vernacular traditions. For Dvořák, and Chadwick, the sound-
world of the black slave was a foreign one that could be vis-
ited through musical excursions, but their perspective was
Florence Price
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more akin to that of the tourist than the local. For Burleigh, how-
ever, this was a sound-world that had been passed down by his
grandfather who would sing to him songs from the plantation,
songs whose themes of uplift and freedom still had contemporary
relevance. With Price emerging as part of the next generation of
African American composers, she was further removed from Bur-
leigh’s experiences with black folk culture, and her privileged
position augmented her distance from them. Still, the themes of
the plantation songs reverberated even in Price’s lifetime, which
heightens the meaning of her decision to shape her compositional
voice around European and African heritages; it was as though
she were recognizing, even realizing, the politics of her existence
in the nature of her aesthetic. Therefore, while Price may have
enrolled in the New England Conservatory under the guise of
Mexican nationality, as a composer thereafter, she aligned herself
with the legacy of Burleigh and his predecessors.
Return to the South (1907–1927)
Price returned to Arkansas in 1906 and started her teaching ca-
reer. As previously mentioned, education was the central tenet of
the Talented-Tenth ideology; and, therefore, it is not surprising
that teachers were often regarded as the pillars of their communi-
Teachers historically came from middle-class backgrounds,
and so the fact that Price turned to music education upon her re-
turn to the South perhaps reflected her awareness of the maxi-
mum opportunity available to a well-educated, middle-class, Af-
rican American woman in the era of Jim Crow.
Price first taught at the Arkadelphia-Cotton Plant Academy in
Cotton Plant, Arkansas. She then joined the music faculty at
Shorter College in North Little Rock, before assuming the role of
Head of the Music Department at Clark University in Atlanta,
Georgia. As dictated by segregation, all of these institutions ca-
tered to a black demographic.
Price built a solid profile as an educator. She also provided
private instruction in organ, piano and violin, and often composed
her own material to suit her students’ needs. Still, Price’s qualifi-
cations and experience could easily be nullified by the colour of
her skin. When she applied for membership of the Arkansas State
Music Teachers Association, she was rejected because of her
In a spirit of enterprise, however, Price established her own
platform and founded the Little Rock Club of Musicians; this
enabled her to program and perform her own compositions.
Price remained in the South until the late 1920s, but her coun-
terpart and childhood friend William Grant Still had moved to
Harlem in 1919. His move coincided with a cultural movement
driven by African American thinkers and visionaries that spanned
the 1920s and ‘30s. The Harlem Renaissance was “a moment of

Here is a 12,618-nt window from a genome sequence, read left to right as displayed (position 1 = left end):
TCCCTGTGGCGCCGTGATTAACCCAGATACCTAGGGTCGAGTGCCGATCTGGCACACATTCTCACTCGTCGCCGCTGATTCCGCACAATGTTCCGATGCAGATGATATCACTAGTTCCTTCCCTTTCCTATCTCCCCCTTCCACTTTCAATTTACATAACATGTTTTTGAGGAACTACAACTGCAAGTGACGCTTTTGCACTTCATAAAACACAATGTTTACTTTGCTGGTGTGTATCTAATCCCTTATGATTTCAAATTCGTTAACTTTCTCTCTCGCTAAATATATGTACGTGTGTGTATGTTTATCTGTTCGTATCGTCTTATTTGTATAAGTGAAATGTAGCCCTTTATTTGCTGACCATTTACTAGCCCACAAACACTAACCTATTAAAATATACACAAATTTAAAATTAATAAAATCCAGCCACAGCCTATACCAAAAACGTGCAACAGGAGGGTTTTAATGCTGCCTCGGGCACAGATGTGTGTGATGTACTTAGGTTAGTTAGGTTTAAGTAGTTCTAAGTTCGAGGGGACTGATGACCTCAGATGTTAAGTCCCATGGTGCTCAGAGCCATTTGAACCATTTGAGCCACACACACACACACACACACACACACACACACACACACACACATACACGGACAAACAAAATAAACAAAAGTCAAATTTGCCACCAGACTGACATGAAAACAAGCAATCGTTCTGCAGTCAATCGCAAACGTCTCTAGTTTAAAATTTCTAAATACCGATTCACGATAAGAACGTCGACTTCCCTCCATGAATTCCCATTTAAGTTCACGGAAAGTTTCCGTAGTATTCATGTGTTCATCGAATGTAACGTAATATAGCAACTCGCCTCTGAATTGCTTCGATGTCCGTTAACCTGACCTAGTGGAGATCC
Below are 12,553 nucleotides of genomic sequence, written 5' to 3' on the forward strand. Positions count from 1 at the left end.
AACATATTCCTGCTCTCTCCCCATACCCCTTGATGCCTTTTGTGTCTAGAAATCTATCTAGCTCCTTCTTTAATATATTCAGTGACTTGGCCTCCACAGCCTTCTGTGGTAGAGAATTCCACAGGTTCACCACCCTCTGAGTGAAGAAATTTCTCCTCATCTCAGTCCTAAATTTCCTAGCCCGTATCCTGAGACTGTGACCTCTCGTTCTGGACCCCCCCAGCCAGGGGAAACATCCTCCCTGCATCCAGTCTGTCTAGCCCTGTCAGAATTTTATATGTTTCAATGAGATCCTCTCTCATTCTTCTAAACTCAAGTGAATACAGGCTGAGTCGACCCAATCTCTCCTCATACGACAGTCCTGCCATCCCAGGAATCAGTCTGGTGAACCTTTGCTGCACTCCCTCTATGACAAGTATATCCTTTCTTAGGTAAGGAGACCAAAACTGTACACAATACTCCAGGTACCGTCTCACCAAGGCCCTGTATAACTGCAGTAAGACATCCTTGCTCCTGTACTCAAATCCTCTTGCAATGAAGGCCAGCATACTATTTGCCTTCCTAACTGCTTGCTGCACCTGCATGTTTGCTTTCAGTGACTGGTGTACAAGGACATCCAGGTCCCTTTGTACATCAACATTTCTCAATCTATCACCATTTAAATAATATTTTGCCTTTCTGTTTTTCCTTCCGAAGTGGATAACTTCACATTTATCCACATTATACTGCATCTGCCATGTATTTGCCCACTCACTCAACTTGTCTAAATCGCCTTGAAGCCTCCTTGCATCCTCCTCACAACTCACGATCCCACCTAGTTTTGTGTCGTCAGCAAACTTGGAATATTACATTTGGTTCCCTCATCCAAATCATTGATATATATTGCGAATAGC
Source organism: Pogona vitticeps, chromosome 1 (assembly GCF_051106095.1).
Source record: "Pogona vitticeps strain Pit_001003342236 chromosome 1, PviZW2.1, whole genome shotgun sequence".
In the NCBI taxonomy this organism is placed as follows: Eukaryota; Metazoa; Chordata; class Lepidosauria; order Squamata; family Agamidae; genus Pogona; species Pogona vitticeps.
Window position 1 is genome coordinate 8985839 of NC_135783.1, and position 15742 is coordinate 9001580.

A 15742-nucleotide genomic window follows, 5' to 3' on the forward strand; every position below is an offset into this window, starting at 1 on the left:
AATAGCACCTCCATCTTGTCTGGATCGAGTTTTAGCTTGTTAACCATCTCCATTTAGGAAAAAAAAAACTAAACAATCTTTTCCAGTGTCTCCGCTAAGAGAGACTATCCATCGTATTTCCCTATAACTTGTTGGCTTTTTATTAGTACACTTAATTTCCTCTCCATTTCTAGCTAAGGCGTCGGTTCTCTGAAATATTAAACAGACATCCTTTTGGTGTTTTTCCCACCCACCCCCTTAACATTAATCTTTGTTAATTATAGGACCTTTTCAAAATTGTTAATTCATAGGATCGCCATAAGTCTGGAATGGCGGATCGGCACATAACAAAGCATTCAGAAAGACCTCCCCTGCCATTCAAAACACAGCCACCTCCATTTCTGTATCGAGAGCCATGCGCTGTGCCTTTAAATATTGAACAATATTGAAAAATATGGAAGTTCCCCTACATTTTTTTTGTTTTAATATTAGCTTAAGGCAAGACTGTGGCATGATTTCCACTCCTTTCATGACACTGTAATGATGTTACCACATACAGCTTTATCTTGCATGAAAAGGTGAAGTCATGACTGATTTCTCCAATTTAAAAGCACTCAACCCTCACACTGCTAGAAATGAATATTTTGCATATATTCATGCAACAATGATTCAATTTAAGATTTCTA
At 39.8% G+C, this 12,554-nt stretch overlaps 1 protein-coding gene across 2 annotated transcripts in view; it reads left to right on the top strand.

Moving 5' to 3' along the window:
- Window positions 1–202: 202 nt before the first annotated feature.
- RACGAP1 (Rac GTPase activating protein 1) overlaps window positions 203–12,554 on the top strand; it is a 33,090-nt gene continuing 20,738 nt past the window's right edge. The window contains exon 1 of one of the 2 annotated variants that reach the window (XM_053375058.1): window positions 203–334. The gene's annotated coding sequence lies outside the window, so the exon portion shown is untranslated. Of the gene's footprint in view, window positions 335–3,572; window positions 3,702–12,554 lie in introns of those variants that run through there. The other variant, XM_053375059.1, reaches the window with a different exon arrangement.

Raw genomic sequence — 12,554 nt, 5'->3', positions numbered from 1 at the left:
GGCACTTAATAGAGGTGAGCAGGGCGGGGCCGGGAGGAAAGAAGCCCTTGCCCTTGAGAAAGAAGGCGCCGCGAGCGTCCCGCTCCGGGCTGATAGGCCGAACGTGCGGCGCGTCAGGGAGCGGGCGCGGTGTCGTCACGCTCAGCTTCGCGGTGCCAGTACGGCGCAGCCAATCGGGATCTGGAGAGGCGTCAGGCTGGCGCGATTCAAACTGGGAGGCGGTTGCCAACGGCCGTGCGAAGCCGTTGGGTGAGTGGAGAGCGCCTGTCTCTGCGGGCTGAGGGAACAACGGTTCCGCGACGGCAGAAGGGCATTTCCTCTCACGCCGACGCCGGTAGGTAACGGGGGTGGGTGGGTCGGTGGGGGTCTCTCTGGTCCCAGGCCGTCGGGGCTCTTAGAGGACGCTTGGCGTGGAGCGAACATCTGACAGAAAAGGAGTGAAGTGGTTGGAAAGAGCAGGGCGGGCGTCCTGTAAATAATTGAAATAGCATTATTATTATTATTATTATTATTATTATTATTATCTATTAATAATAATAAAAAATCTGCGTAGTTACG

hope and confidence, a proclamation of independence, and the
celebration of a new spirit exemplified in the New Negro.”
goal to restore the dignity and assert the humanity of African
Americans, both past and present, has been a consistent thread
in the tapestry of this narrative. However, interpreting the first
half of the twentieth century through the motivically dominant
notions of rebirth and revitalization allowed new generations
to continue this thread and weave it into their own definitions
of modernity. Thus, if the turn of the century was epitomized
in the Talented-Tenth ideology, the interwar years belonged
to the philosophy of the New Negro. As influential Renais-
sance figure and New Negro exponent Alain Locke wrote:
“The younger generation is vibrant with a new psychology;
the new spirit is awake in the masses, and under the very eyes
of the professional observers is transforming what has been a
perennial problem into the progressive phases of contempo-
rary Negro life.”
Out of this climate emerged important platforms for artistic
and intellectual expression. Opportunity: A Journal of Negro
Life was founded in 1923 and lived up to its name, offering a
medium to African American artists and authors who had
traditionally been met with silence by mainstream avenues.
Wealthy Harlem resident and businessman Casper Holstein
donated $1000 to Opportunity for the Holstein Prizes, to be
awarded to composers and their winning submissions.
Though Price never ventured to Harlem, news of the contest
reached her nonetheless; and in 1926, Price was awarded sec-
ond place in the Holstein competition for a piano suite entitled
In the Land O’ Cotton.
This suite evokes images of rural antebellum life by evok-
ing plantation music and dances. “At the Cotton Gin” opens
the suite with a strongly pentatonic flavour in the key of A-
flat, grounding the music in folk influences. Open-fifth
chords, provided by the tonic and dominant, reinforce the
strong beats of the duple time signature, while quartal harmo-
nies formed by the third and sixth degrees of the scale skip
between the downbeats in playful syncopation. A simple me-
lodic theme emerges after two bars, and even when the sup-
porting harmonies become more chromatic, the melody never
loses its simplicity. This piece is in ternary form and uses the
key of E major to emphasize the contrasting middle section.
Herein, a new melodic idea is accompanied by a left-hand
pattern that calls to mind the “oom-pah” rhythms that would
have been created by slaves using alternating foot taps and
The bittersweet nostalgia is amplified in the second move-
ment, entitled ‘Dreaming.’ Price marks the piece andante con
espressione. As expected, this languid movement consists of a